Financing the Revival of Sudan’s Troubled Transition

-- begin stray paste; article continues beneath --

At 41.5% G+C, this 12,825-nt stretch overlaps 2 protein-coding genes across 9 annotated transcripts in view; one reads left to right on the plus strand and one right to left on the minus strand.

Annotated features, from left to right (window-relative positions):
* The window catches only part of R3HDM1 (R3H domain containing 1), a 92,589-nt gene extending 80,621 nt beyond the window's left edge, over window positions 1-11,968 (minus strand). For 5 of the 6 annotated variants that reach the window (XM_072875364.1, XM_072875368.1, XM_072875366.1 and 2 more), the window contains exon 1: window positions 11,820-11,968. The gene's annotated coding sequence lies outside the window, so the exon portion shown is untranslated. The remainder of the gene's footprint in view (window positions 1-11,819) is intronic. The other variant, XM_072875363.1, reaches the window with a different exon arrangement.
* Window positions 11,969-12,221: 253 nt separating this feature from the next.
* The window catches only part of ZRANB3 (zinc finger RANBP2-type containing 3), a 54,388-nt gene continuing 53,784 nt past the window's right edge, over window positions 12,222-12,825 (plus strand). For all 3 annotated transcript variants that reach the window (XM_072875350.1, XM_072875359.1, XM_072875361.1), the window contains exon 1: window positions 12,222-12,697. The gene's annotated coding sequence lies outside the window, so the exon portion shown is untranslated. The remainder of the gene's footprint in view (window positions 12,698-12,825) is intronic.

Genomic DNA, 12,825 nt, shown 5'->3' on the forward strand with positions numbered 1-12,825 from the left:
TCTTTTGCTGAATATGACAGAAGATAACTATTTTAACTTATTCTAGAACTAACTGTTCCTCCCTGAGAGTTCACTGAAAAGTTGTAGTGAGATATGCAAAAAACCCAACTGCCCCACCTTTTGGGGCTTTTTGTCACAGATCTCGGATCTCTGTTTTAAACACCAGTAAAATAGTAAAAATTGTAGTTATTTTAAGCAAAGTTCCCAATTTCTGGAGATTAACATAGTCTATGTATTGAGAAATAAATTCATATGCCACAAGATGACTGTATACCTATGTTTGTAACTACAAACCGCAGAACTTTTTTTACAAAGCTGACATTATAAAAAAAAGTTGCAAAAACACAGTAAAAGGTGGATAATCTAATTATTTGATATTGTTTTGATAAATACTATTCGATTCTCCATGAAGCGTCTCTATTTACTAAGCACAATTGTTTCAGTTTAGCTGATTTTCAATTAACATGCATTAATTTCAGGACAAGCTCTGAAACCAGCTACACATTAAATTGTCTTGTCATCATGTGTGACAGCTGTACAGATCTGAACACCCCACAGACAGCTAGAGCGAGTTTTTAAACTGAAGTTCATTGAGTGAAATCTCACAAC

Mounting economic turbulence is rocking Sudan’s delicate political transition. Citizens yearning for an upturn in living conditions, following the popular revolt and military coup that toppled Omar al-Bashir in April 2019, may find their frustrations reignited. The installation of a civilian-military power-sharing government in August raised hopes of a dividend, but today’s civilian cabinet led by Prime Minister Abdalla Hamdok is struggling with a near bankrupt treasury. Meanwhile, his military partners in government retain the balance of real power, clinging to sources of money for which there is no accounting to Sudan’s people. Unless Hamdok finds funds to boost social spending, he could see a resumption of destabilising protests. A 25 June donor conference is an opportunity to mobilise financial support, allowing Hamdok to ease hardships facing Sudan’s most vulnerable and preserve the peace surrounding the cohabitation between the civilian cabinet and the generals. Sudan’s friends should open their purses to keep this transition on track as the country heads toward elections in 2022.